July 31, 2008
Thanks to energy prices, Russia has more than half a trillion dollars in reserves and US$44 billion in debts
The Duumvirate. I regard The Economist as a generally worthless commentator on Russia, useful only because it is a reliable guide to the "mean sea level" of conventional opinion. In its 6-12 October 2007 issue, it was confident "It has always been a question of how, not if, Vladimir Putin would retain power". Now it's not so sure: maybe Medvedev is in charge. Its latest piece (Johnson's Russia List/2008/130/6) finally understands that Putin could have amended the Constitution easily and run for a third term.
The point is not that The Economist has become any more thoughtful but that its change of mind is an indication that conventional opinion is coming around to the idea that maybe the whole thing wasn't, as the October 2007 headline read, "Vladimir Putin: The Never-Ending Presidency". Revisiting my five hypotheses, I am coming to think that the choice is now between Numbers 4 and 5: I never thought 1 and 2 very likely and 3 is certainly dead. For what it's worth, but presumably signalling new tactics if not a new strategy, there has been criticism of some of Putin's legacies appearing in the Russian press.
PM Putin watches President Dimitry Medvedev give a speech
Russia in a nutshell. Having been away for a while, I am catching up. What occurs to me is this simple summary. Putin saw his job as stopping the rot and can justifiably regard himself as having been reasonably successful at doing so. Medvedev sees his job as "modernizing" Russia; or perhaps a better term is establishing "good governance". These are two different but related missions. Each has the persona and skills for his task and neither would be very convincing at the other. But they are on the same team trying to get to the same place.
Color revolutions. Vladislav Surkov, widely regarded as the Kremlin's chief political theorist, has just said that the threat of a "colour revolution" being introduced into Russia is now over. (By the way, I am now much more sceptical about the, shall we say, spontaneity of the "Orange" and "Rose" "revolutions" than I was at the time -- and I was sceptical then). I never thought such a thing could happen in Russia but it is clear that some in the Russian Presidential Administration did. Another fear that probably had a bearing on Putin's decision to stick around.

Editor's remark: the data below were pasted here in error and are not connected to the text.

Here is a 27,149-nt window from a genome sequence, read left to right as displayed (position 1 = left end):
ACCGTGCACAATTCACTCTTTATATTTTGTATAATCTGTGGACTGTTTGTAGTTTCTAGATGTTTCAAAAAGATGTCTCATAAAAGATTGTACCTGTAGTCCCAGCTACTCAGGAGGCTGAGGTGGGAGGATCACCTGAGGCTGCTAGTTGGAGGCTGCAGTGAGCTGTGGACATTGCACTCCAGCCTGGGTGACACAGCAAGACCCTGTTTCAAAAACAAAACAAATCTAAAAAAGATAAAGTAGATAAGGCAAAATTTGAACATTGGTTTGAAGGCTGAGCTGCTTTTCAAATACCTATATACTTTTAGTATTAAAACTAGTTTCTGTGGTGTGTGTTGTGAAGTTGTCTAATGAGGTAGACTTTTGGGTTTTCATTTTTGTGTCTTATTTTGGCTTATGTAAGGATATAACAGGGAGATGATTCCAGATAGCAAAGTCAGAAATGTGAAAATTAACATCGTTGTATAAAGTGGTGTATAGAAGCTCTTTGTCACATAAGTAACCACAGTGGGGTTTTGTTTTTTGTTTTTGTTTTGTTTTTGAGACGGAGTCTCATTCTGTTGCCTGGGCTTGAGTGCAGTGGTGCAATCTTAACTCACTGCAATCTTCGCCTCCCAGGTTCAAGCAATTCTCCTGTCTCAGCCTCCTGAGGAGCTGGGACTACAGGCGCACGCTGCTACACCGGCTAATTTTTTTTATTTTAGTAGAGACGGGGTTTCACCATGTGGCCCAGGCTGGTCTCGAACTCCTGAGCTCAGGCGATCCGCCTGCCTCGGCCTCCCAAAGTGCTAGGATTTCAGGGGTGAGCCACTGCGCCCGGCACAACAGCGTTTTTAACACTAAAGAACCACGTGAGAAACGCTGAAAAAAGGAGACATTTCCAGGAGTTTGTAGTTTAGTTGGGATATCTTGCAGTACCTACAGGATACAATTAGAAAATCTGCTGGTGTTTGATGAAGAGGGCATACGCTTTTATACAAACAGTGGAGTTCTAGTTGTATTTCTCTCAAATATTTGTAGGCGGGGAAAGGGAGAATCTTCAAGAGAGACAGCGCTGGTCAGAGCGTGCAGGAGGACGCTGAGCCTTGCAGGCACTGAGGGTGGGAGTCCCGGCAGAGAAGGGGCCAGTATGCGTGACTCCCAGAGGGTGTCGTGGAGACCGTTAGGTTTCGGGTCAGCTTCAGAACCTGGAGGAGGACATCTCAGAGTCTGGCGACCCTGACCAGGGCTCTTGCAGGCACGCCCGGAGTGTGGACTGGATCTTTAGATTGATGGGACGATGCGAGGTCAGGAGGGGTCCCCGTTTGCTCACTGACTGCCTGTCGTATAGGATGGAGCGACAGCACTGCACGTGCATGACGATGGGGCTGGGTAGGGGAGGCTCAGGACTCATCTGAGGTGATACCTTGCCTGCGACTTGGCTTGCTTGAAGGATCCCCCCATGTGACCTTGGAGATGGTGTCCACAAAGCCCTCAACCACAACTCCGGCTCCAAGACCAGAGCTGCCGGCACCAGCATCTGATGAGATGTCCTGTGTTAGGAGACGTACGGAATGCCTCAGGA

Russian Views of the U.S.. A VTsIOM poll on how Russians view the USA shows that the generally positive impressions of five years ago are unchanged. About 50% had positive attitudes in both periods while the negatives have actually declined from 29% from 40%. Which certainly goes against a lot of conventional wisdom.
Mechel. Thanks to some rather Stalinesque remarks by Putin, the company's value has taken a hit and people are starting to worry about Russia as a reliable investment area again. Putin's complaint seems to be that the company may (or may not) have been evading taxes but it seems a stunningly inept thing to say in public. Interestingly, today Medvedev said that officials "should stop causing nightmares for business". Stay tuned.
Khodorkovsky. Applied for parole on the 16th. As usual there are two opinions, each asserted with utter conviction: 1) the request will be rejected 2) the request will be approved. We'll soon know.
Russian Economy. Still growing but slowing: GDP is up about 6% since last June, but June's increase in industrial production (0.9%) was the lowest since November 2002. Inflation is now predicted to be about 11% for the year. But, thanks to energy prices, Russia has more than half a trillion dollars in reserves and US$44 billion in debts.
Natural gas prices. Will be rising. Gazprom's CEO expects a European price of at least US$500 tcm by the end of the year and has cut a deal with Turkmenistan that will greatly raise the price. Ukraine's arrival at "world prices" may be sooner than it hopes, given that much of its gas is from Uzbekistan. Get ready for more "Russia's energy weapon" thinkpieces.
Estonia. 8.2% of Estonia's residents are denied citizenship; mostly Russophones, they have taken Russian citizenship -- what would you do if you couldn't get it from the country where you live? The government has rejected an amendment to allow their Estonian-born children to become citizens automatically. This rather obvious violation of basic rights will, no doubt, prevent Estonia's joining the EU or NATO. Or perhaps not.
Caucasian rumours of wars. Has a low grade shooting war begun in South Ossetia? Or is it another of the periodic flare-ups? The campaign season in mountainous areas is short and starting to end. Moscow sent some fighters over the territory in an admitted show of force it hoped "dampened the zeal of hotheads in Tbilisi".
Abkhazia. The German Foreign Minister has been trying to sell a settlement plan. Three stages are reported: Tbilisi will promise not to use force and refugees will return, then some reconstruction and only then a resolution of Abkhazia's status. Too little too late, I think, but it may prove to be the basis for something in the end.
Patrick Armstrong received a PhD from Kings College, University of London, England in 1976 and retired in 2008 after 30 years as an analyst for the Canadian government. He was Political Counsellor for the Canadian Embassy in Moscow from 1993 to 1996. He has been a frequent speaker at the Wilton Park conferences in the UK.